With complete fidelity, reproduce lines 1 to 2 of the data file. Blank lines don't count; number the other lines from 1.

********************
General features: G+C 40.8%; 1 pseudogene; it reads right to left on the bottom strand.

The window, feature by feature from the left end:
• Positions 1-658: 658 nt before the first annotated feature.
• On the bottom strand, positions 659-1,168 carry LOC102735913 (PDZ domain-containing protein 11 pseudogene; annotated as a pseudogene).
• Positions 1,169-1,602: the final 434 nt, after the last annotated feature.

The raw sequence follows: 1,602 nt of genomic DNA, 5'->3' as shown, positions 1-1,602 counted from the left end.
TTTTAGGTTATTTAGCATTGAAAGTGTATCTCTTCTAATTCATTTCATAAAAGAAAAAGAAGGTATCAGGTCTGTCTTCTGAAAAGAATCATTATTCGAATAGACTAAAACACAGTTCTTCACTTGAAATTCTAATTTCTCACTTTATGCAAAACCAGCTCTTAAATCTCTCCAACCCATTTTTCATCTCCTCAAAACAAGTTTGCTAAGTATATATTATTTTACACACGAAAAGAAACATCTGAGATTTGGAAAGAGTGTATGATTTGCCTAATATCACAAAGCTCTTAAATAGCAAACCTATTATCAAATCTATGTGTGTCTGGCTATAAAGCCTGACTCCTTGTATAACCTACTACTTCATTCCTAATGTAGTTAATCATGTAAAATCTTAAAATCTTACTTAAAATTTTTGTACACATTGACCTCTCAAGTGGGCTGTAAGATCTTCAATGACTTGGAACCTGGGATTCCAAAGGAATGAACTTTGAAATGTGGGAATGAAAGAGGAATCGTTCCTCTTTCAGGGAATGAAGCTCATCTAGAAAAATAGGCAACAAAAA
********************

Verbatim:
General features: G+C 40.8%; 1 pseudogene; it reads right to left on the bottom strand.

The window, feature by feature from the left end: